Forest fires

A forest fire

Lightning triggers forest fires, or wildfires, but humans have been known to accidentally or intentionally set forests ablaze. Fast moving fires can kill large numbers of people and destroy vast areas of woodland and property.

Fires can be good for many ecosystems, which have evolved to cope with these events. A small fire can remove dead brush, but not kill older trees. Well intentioned fire fighting activities can allow brush to accumulate and leave large amounts of fuel for a future large and potentially unmanageable fire.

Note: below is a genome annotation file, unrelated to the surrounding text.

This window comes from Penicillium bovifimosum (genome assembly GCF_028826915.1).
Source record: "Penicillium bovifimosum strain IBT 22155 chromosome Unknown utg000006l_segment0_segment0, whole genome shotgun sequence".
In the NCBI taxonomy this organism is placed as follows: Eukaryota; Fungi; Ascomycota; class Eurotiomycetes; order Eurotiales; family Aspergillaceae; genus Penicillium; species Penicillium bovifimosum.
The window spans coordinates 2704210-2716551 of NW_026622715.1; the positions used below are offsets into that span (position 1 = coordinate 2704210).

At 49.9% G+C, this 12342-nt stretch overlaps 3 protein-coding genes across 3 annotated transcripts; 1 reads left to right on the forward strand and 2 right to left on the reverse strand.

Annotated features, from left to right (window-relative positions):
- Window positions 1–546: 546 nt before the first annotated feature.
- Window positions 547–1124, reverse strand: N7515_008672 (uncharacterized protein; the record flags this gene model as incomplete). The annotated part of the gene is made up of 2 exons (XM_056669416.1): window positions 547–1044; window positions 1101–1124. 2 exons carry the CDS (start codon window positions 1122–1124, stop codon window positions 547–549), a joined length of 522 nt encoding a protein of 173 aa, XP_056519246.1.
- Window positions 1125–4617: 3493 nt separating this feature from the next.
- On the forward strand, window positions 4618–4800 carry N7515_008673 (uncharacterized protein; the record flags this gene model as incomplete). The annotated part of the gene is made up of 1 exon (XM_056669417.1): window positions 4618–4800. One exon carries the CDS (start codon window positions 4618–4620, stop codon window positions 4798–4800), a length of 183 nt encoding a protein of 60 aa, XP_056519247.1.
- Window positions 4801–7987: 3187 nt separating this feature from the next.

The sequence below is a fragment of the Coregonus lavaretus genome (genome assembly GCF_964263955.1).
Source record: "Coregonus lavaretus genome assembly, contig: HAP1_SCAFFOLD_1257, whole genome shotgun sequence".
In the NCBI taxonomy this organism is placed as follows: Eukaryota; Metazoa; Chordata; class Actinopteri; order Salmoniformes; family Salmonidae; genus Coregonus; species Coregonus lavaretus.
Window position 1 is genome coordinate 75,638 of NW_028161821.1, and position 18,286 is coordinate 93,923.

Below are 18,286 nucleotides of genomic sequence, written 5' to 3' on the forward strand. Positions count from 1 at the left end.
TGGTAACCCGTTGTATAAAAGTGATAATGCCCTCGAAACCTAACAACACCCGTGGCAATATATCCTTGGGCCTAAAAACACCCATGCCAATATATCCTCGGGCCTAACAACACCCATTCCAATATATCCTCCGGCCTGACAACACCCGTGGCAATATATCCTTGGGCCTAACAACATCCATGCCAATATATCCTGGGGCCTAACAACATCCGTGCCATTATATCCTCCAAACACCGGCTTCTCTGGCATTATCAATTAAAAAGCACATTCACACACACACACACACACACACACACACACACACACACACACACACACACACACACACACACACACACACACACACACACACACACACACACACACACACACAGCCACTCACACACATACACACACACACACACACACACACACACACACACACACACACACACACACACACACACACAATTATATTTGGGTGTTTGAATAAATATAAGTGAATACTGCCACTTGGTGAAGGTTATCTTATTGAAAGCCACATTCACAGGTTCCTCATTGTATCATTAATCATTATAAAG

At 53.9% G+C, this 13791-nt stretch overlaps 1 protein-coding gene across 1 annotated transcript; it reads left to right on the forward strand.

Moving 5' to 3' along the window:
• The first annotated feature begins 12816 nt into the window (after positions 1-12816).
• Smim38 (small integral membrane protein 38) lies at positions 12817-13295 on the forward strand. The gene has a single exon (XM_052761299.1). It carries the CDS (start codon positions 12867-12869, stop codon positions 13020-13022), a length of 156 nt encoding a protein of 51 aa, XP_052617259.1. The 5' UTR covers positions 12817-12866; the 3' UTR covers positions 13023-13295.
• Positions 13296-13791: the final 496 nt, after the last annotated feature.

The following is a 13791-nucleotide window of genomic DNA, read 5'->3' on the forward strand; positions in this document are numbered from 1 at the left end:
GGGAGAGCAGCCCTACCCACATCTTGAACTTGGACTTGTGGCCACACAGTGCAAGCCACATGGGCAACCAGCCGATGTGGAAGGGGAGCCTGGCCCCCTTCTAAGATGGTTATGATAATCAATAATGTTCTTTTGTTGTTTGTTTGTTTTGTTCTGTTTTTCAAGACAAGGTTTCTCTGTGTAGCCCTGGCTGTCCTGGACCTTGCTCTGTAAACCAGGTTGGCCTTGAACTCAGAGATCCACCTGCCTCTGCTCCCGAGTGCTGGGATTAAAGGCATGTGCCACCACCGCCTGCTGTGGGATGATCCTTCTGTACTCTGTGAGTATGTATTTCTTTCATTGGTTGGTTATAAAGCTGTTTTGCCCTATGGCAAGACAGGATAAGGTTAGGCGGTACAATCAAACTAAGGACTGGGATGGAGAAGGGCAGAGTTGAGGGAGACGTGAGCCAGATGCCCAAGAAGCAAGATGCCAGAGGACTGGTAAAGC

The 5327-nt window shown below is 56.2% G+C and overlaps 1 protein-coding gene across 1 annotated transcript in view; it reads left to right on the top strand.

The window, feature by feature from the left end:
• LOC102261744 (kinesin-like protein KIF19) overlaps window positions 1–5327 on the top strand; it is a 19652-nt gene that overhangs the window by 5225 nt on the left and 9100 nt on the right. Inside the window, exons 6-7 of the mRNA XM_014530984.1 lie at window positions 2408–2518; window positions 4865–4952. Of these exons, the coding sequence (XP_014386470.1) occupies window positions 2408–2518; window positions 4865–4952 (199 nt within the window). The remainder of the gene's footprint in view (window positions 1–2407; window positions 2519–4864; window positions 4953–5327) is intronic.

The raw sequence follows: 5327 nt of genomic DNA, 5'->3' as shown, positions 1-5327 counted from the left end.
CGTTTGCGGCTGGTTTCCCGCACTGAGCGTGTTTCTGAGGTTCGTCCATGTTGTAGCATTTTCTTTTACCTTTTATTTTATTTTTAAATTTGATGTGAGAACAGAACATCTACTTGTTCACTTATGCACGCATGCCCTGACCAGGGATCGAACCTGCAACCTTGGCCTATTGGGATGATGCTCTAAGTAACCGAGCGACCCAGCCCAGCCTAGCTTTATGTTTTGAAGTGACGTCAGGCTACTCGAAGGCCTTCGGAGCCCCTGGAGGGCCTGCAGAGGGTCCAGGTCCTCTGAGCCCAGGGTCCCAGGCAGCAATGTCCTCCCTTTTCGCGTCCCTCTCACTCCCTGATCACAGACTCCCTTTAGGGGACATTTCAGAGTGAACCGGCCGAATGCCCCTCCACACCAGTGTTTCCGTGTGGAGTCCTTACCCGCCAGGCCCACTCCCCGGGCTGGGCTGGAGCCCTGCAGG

It is thought that forest fires have been more common at times in the Earth's history when a larger proportion of the atmosphere was oxygen; for example, during the Carboniferous period (354-290 million years ago).

Image: A forest fire in Boise National Forest, Idaho, United States (credit: David R. Frazier Photolibrary, Inc./SPL)

Introduction

A forest fire Forest fires

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Forest fires

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